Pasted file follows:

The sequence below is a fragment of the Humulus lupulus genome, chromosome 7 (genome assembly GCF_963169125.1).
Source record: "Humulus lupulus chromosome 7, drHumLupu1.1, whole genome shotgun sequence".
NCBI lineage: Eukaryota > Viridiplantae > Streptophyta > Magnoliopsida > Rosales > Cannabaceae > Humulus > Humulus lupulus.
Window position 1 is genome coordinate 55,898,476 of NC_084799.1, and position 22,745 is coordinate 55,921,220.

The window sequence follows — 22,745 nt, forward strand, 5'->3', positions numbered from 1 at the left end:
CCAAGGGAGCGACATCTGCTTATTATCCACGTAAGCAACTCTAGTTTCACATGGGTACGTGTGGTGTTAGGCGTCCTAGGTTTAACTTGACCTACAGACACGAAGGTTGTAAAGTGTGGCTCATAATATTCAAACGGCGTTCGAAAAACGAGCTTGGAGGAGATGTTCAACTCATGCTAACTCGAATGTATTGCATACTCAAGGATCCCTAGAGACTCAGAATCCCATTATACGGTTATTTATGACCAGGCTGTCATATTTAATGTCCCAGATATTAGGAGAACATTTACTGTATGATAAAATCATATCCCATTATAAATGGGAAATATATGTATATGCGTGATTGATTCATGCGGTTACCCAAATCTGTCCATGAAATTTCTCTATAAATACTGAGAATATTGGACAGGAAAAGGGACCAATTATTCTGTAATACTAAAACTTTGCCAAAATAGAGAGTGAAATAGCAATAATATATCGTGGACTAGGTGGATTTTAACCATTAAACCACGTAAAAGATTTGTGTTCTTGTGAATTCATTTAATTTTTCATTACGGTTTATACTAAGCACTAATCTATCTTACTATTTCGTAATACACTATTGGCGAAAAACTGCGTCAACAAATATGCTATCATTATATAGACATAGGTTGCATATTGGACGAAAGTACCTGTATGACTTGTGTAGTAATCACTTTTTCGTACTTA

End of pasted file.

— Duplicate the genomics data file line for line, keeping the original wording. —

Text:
The sequence below is a fragment of the Humulus lupulus genome, chromosome 7 (genome assembly GCF_963169125.1).
Source record: "Humulus lupulus chromosome 7, drHumLupu1.1, whole genome shotgun sequence".
NCBI lineage: Eukaryota > Viridiplantae > Streptophyta > Magnoliopsida > Rosales > Cannabaceae > Humulus > Humulus lupulus.
Window position 1 is genome coordinate 55,898,476 of NC_084799.1, and position 22,745 is coordinate 55,921,220.

The window sequence follows — 22,745 nt, forward strand, 5'->3', positions numbered from 1 at the left end:
CCAAGGGAGCGACATCTGCTTATTATCCACGTAAGCAACTCTAGTTTCACATGGGTACGTGTGGTGTTAGGCGTCCTAGGTTTAACTTGACCTACAGACACGAAGGTTGTAAAGTGTGGCTCATAATATTCAAACGGCGTTCGAAAAACGAGCTTGGAGGAGATGTTCAACTCATGCTAACTCGAATGTATTGCATACTCAAGGATCCCTAGAGACTCAGAATCCCATTATACGGTTATTTATGACCAGGCTGTCATATTTAATGTCCCAGATATTAGGAGAACATTTACTGTATGATAAAATCATATCCCATTATAAATGGGAAATATATGTATATGCGTGATTGATTCATGCGGTTACCCAAATCTGTCCATGAAATTTCTCTATAAATACTGAGAATATTGGACAGGAAAAGGGACCAATTATTCTGTAATACTAAAACTTTGCCAAAATAGAGAGTGAAATAGCAATAATATATCGTGGACTAGGTGGATTTTAACCATTAAACCACGTAAAAGATTTGTGTTCTTGTGAATTCATTTAATTTTTCATTACGGTTTATACTAAGCACTAATCTATCTTACTATTTCGTAATACACTATTGGCGAAAAACTGCGTCAACAAATATGCTATCATTATATAGACATAGGTTGCATATTGGACGAAAGTACCTGTATGACTTGTGTAGTAATCACTTTTTCGTACTTA